Director: Hugh Harman

Reviewed by Paghat the Ratgirl

Bosko Bosko & Bruno (1932) begins with Bosko whistling as he tramps along the railroad tracks, his dog Bruno following close behind, sniffing the ground, scratching fleas, growing at fleas, barking.

We get lots of sounds out of this, animators still finding too much of their "novelty" in the mere fact that audiences could hear the scratching & barking & whistling.

Bosko has a bandana tied into a travel bag on the end of a stick over his shoulder. While crossing a bridge on the track, he & Bruno hear a train whistle.

Bosko throws down his bandana pack & he & hsi dog run like mad with looks of terror. They jump on a hand-pump car, strugglign to outpace the rushing train.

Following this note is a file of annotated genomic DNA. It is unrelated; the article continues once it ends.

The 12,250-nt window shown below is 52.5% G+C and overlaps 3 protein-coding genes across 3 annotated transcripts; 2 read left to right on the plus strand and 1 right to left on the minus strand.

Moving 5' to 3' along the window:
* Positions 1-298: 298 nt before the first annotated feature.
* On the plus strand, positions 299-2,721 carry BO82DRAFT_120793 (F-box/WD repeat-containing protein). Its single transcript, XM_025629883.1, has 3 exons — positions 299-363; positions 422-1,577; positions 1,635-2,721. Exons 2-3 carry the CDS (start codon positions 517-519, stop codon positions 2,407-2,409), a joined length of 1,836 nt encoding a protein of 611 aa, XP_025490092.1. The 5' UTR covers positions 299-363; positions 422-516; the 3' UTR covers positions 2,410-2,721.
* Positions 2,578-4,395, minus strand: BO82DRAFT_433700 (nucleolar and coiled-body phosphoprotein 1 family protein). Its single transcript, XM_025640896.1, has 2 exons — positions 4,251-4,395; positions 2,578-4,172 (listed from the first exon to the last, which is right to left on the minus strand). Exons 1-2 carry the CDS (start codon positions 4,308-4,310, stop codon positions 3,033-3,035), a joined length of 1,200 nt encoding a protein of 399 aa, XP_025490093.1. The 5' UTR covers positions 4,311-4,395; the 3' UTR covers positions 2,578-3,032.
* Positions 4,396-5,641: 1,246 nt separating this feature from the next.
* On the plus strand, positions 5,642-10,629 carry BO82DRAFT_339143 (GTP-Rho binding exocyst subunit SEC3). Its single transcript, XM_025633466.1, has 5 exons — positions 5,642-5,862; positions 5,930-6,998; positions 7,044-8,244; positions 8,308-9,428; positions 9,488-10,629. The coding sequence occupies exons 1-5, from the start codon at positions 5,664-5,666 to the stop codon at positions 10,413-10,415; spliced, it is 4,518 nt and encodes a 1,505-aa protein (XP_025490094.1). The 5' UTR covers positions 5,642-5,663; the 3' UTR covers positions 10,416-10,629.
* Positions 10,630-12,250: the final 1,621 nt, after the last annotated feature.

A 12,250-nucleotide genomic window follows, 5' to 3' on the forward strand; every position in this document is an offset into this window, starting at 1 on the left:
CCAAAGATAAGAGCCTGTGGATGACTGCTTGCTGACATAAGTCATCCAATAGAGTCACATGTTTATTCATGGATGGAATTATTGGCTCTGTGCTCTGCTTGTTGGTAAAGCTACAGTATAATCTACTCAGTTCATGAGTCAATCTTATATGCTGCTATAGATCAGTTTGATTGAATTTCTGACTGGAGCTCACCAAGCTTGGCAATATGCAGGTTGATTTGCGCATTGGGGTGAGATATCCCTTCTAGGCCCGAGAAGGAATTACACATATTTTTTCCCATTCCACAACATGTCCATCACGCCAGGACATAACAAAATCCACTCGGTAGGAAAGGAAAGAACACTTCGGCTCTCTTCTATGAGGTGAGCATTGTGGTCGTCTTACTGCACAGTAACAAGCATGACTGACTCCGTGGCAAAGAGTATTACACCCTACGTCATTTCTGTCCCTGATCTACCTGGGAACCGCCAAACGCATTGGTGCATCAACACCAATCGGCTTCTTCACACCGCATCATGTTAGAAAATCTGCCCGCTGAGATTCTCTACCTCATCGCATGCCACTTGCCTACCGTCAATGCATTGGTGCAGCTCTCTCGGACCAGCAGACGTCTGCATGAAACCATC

Bruno gets his leg stuck in the track & Bosko has to reroute the train to save his dog, but can't do it. His dog is run over & Bosko begins weeping, but he's actually under an unlikely trapdoor between the rails, peeking out to say "Yoohoo!"

BoskoThey're next passing through a tunnel when they hear a train bell & whistle, & again run like hell, but it's actually a cow with bell & not a train whistle but mooing.

The next gag is Bruno helping Bosko steal eggs from a farmer's henhouse. Black guys sneaking into henhouses is one ofd the oldest stereotypes usually with the punchline "There ain't no one here but us chickens, boss" when caught by the farmer.

But this bit is much more about Bruno trying to catch the chicken. "Tarnation!" shouts the whiskered old farmer who begins shooting buckshot at the thief & his dog.